I actually had a post ready to go today, and there’s a reason why you’re not seeing it. Early this morning, I decided to go over it one more time and make a few edits. While doing so, I accidentally closed my browser tab, and when I came back to the post I discovered that it had reverted to an early version of the post lacking at least 1,500 carefully chosen words that had been added to it as I completed it last night. Going through versions on the WordPress back end failed to find the missing text. Ultimately, disgusted and annoyed, I decided I didn’t have the time or the inclination to try to reconstruct the missing post given that I had to go to work. I don’t know if I’ll take what remains of the post tonight or tomorrow and try to reconstruct what I had written, the better to publish it over the weekend or on Monday. I might. I might not. Right now, I have no motivation to do so. All I have time to do before heading to work is to post a brief explanation.
I have learned a valuable lesson, though, that never should have been necessary. In the past, I always used to write my posts in HTML using BBEdit and then cut and paste them into WordPress after I finished them. That way, if WordPress did anything odd, I wouldn’t lose any text, and, better still, I’d have a text file copy of every post I’ve ever written. However, the latest iteration of the WordPress editor Gutenberg had lulled me into composing some of my posts right in the WordPress editor, saving me reformatting that was sometimes necessary as I transferred the text. Given that I have a backup service that periodically backs up the entire blog, I didn’t think I was risking much. I guess I was wrong.
What happened, I think, is that Gutenberg sometimes doesn’t like custom HTML. WordPress can now automatically embed elements like Twitter, Instagram and Facebook posts; all you have to do is to cut and paste the link into the post. However, for some things you still need to use custom HTML embeds, and I’ve found that Gutenberg doesn’t play well with some of them at all. Whenever I use such HTML, it’s not uncommon for me to get messages flashing in the editor that the automatic backup failed, although manual saves generally work. In any event, I used some custom HTML, with copious use of the “Save draft” button. I thought I was OK. Apparently not. After I had accidentally closed the editor tab, returning to the post showed huge swaths of the post gone, basically everything added after the custom HTML embed. In any event, I plan on never letting something like this happen again by going back to composing my posts in BBEdit.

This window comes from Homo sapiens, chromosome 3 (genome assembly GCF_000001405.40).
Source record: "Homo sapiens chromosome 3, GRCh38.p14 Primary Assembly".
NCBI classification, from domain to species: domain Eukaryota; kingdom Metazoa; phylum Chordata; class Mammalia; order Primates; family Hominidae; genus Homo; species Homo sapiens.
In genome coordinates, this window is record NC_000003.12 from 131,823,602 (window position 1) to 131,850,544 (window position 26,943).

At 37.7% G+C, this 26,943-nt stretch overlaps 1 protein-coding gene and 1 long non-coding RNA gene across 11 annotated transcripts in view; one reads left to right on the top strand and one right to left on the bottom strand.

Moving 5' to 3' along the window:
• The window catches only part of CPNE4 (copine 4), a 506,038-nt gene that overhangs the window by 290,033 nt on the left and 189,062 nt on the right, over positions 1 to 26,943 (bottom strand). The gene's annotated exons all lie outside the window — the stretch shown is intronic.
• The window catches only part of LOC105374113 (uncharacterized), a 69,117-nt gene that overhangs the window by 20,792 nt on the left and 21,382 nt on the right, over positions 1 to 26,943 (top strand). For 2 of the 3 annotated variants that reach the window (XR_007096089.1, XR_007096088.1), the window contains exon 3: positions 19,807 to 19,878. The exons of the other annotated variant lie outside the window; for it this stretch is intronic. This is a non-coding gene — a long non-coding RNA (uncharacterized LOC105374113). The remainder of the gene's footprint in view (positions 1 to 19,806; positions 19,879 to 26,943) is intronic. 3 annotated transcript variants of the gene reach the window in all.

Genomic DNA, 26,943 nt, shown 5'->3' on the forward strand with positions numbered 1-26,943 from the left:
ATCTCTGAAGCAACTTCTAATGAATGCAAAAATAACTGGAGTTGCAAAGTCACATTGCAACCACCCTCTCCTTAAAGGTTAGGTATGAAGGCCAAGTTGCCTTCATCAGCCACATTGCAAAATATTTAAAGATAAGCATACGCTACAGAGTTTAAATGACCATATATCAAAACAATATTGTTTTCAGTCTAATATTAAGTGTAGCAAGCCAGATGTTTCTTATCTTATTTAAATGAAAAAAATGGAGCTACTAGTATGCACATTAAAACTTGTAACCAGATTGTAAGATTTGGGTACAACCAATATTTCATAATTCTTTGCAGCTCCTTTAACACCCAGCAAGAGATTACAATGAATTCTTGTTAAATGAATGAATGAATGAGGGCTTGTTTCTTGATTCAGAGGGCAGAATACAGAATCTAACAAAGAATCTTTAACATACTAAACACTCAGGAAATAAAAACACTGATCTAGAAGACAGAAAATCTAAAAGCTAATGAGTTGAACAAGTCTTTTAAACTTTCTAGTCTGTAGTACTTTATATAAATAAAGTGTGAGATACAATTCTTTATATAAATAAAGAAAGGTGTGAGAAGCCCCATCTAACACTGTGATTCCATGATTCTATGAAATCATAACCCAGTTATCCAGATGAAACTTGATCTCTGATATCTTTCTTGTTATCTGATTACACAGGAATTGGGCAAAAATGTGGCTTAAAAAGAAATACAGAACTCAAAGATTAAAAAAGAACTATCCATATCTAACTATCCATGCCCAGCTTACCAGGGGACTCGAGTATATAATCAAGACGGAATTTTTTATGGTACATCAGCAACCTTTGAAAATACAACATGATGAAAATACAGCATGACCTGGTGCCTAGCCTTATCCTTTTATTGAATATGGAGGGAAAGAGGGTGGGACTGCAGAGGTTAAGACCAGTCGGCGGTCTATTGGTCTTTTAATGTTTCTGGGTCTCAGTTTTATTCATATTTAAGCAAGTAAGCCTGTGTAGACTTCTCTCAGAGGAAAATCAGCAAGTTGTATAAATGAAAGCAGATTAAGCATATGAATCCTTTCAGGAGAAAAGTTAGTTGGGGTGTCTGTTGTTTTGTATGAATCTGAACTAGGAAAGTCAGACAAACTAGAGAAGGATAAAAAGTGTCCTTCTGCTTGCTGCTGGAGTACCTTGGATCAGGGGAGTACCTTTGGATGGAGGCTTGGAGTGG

If anyone wants to know what the post was about, it was this:
The last Tweet contains a link to the entire Telegram channel post in which Robin Monotti shares Clapton’s story. Of course, I was going to note that it took Clapton half the post even to get to his story about the vaccine. Before that, he couldn’t help but rant about “lockdowns” and positively reference the authors of the Great Barrington Declaration, the eugenics-adjacent recommendation last fall just to let COVID-19 rip through the young and use “focused protection” for the elderly and chronically ill. When he did finally get to his vaccine reaction, he was quite vague about what the heck his “bad reaction” to the AstraZeneca COVID-19 vaccine actually was, particularly the first shot. Maybe we can crowdsource a post in the comments.
And maybe, just maybe, I will go back and try to reconstruct the original post when I have time.
In the meantime, I’m cursing WordPress, Gutenberg, and myself! I’ve been at this for over 16 years and really should know better.
ADDENDUM: If you’re a Clapton fan and like the whole “white boy doing the blues” thing that he helped popularize, I highly recommend the latest album by The Black Keys, Delta Kream. I just added it to my Apple Music library this morning and have been listening to it as I work in my office and lab. Very enjoyable electrified covers of blues classics.